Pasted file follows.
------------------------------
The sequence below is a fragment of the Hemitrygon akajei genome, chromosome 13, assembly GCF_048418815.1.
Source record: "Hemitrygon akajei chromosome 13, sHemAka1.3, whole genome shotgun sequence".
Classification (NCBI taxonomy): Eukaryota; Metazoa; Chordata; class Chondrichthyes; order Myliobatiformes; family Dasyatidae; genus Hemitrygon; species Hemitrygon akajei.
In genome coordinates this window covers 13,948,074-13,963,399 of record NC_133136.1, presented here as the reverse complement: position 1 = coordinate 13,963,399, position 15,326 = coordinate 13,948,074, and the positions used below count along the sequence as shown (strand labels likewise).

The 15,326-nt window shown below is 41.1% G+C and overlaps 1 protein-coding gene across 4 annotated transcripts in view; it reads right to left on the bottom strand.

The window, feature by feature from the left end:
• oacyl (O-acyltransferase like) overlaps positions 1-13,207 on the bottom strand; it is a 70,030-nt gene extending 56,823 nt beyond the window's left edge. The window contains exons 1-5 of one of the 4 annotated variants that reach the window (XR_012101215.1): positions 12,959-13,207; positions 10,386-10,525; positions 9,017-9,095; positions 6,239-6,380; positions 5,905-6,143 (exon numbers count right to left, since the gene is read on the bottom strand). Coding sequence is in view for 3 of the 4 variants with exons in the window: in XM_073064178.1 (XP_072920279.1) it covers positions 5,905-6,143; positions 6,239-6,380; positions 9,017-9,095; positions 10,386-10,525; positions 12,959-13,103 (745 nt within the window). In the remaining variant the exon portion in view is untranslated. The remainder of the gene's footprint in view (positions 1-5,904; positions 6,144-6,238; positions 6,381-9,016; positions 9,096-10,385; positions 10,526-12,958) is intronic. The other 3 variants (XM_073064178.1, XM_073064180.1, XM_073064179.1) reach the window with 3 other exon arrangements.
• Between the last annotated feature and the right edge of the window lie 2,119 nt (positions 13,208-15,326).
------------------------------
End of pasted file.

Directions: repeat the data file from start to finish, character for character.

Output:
The sequence below is a fragment of the Hemitrygon akajei genome, chromosome 13, assembly GCF_048418815.1.
Source record: "Hemitrygon akajei chromosome 13, sHemAka1.3, whole genome shotgun sequence".
Classification (NCBI taxonomy): Eukaryota; Metazoa; Chordata; class Chondrichthyes; order Myliobatiformes; family Dasyatidae; genus Hemitrygon; species Hemitrygon akajei.
In genome coordinates this window covers 13,948,074-13,963,399 of record NC_133136.1, presented here as the reverse complement: position 1 = coordinate 13,963,399, position 15,326 = coordinate 13,948,074, and the positions used below count along the sequence as shown (strand labels likewise).

The 15,326-nt window shown below is 41.1% G+C and overlaps 1 protein-coding gene across 4 annotated transcripts in view; it reads right to left on the bottom strand.

The window, feature by feature from the left end:
• oacyl (O-acyltransferase like) overlaps positions 1-13,207 on the bottom strand; it is a 70,030-nt gene extending 56,823 nt beyond the window's left edge. The window contains exons 1-5 of one of the 4 annotated variants that reach the window (XR_012101215.1): positions 12,959-13,207; positions 10,386-10,525; positions 9,017-9,095; positions 6,239-6,380; positions 5,905-6,143 (exon numbers count right to left, since the gene is read on the bottom strand). Coding sequence is in view for 3 of the 4 variants with exons in the window: in XM_073064178.1 (XP_072920279.1) it covers positions 5,905-6,143; positions 6,239-6,380; positions 9,017-9,095; positions 10,386-10,525; positions 12,959-13,103 (745 nt within the window). In the remaining variant the exon portion in view is untranslated. The remainder of the gene's footprint in view (positions 1-5,904; positions 6,144-6,238; positions 6,381-9,016; positions 9,096-10,385; positions 10,526-12,958) is intronic. The other 3 variants (XM_073064178.1, XM_073064180.1, XM_073064179.1) reach the window with 3 other exon arrangements.
• Between the last annotated feature and the right edge of the window lie 2,119 nt (positions 13,208-15,326).